The Crust of the Moon as Seen by GRAIL

Mark A. Wieczorek, Gregory A. Neumann, Francis Nimmo, Walter S. Kiefer, G. Jeffrey Taylor, H. Jay Melosh, Roger J. Phillips, Sean C. Solomon, Jeffrey C. Andrews-Hanna, Sami W. Asmar, Alexander S. Konopliv, Frank G. Lemoine, David E. Smith, Michael M. Watkins, James G. Williams, and Maria T. Zuber

Science 339, 671-675, 2013.

Abstract: High-resolution gravity data obtained from the dual Gravity Recovery and Interior Laboratory (GRAIL) spacecraft show that the bulk density of the Moon’s highlands crust is 2550 kilograms per cubic meter, substantially lower than generally assumed. When combined with remote sensing and sample data, this density implies an average crustal porosity of 12% to depths of at least a few kilometers. Lateral variations in crustal porosity correlate with the largest impact basins, whereas lateral variations in crustal density correlate with crustal composition. The low-bulk crustal density allows construction of a global crustal thickness model that satisfies the Apollo seismic constraints, and with an average crustal thickness between 34 and 43 kilometers, the bulk refractory element composition of the Moon is not required to be enriched with respect to that of Earth.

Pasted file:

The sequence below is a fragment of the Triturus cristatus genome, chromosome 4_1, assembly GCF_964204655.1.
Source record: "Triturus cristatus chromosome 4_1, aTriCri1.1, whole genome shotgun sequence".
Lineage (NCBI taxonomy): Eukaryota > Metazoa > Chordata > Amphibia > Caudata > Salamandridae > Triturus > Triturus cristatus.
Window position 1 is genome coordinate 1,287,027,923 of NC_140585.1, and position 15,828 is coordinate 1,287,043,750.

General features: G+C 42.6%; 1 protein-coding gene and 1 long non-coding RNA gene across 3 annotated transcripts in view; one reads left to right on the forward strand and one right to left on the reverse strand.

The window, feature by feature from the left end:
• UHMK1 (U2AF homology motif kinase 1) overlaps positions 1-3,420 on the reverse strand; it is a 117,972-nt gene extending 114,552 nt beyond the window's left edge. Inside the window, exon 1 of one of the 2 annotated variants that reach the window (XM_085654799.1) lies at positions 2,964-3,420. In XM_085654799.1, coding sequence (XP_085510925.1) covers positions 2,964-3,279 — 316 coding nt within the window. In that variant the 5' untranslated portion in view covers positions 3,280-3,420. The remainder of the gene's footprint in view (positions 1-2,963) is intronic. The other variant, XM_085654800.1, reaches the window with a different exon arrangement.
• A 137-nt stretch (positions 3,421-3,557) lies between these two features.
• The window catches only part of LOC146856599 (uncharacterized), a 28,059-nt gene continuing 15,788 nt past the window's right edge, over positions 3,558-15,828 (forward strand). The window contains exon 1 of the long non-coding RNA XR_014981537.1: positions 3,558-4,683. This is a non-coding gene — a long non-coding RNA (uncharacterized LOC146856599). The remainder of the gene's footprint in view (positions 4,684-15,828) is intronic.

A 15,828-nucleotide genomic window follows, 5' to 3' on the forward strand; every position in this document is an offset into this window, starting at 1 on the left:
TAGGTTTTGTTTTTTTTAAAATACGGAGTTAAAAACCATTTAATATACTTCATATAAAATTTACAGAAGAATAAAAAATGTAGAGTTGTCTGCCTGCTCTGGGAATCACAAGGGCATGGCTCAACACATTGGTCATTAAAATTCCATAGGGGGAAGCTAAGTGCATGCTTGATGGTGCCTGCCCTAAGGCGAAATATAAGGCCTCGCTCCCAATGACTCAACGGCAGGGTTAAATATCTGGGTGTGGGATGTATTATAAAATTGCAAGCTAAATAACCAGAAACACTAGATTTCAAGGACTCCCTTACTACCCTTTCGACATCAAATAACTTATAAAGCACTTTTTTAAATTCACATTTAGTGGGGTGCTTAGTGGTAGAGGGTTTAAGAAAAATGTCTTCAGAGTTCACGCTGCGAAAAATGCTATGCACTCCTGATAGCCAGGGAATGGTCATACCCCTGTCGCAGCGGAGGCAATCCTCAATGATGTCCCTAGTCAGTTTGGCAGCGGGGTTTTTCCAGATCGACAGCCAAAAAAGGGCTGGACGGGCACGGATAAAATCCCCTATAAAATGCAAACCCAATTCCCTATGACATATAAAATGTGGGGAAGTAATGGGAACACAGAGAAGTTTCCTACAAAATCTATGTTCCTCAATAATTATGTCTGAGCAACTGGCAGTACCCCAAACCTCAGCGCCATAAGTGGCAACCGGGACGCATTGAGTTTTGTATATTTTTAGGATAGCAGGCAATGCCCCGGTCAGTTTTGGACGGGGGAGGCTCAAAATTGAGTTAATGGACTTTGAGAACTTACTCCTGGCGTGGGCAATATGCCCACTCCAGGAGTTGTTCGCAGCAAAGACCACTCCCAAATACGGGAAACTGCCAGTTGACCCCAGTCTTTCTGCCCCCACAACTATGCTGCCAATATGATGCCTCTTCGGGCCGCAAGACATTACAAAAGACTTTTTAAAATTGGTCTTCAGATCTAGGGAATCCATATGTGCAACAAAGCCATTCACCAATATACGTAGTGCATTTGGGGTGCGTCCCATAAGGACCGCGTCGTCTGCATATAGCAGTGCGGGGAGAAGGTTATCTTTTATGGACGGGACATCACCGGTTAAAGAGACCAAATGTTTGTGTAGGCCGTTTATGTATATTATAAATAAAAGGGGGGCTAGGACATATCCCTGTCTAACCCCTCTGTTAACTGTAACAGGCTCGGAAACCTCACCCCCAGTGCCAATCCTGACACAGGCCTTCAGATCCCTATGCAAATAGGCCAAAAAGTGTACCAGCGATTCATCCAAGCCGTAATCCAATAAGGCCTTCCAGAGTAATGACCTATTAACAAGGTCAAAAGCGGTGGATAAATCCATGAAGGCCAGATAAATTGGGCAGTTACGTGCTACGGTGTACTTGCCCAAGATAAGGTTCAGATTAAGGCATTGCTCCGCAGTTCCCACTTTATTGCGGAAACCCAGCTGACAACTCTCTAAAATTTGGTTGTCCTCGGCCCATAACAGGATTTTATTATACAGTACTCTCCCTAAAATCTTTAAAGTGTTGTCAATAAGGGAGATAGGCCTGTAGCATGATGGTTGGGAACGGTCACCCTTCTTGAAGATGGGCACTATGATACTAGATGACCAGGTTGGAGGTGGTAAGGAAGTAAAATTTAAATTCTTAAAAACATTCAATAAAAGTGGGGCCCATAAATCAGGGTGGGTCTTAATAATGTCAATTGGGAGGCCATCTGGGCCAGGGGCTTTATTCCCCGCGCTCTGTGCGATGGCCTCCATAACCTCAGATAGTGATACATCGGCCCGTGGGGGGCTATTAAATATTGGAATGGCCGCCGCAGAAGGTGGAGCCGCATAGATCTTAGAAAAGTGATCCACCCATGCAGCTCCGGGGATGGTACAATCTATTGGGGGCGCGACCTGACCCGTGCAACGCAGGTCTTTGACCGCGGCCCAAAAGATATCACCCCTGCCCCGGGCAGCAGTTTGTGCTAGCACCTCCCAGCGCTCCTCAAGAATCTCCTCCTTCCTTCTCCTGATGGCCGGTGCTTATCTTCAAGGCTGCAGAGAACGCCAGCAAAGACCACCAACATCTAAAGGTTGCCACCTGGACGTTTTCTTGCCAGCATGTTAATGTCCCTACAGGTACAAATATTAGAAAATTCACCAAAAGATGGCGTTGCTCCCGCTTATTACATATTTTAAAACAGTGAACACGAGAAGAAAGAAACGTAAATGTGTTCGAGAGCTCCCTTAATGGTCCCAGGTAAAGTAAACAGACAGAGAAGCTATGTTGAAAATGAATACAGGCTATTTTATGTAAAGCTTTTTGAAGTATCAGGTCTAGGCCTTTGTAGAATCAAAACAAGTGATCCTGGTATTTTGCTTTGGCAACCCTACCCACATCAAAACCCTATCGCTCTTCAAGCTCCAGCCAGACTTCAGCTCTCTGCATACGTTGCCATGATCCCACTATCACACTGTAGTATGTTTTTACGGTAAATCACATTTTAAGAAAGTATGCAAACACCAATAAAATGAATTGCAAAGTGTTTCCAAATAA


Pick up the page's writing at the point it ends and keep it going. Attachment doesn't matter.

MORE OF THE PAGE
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Walter S. Kiefer,   kiefer@lpi.usra.edu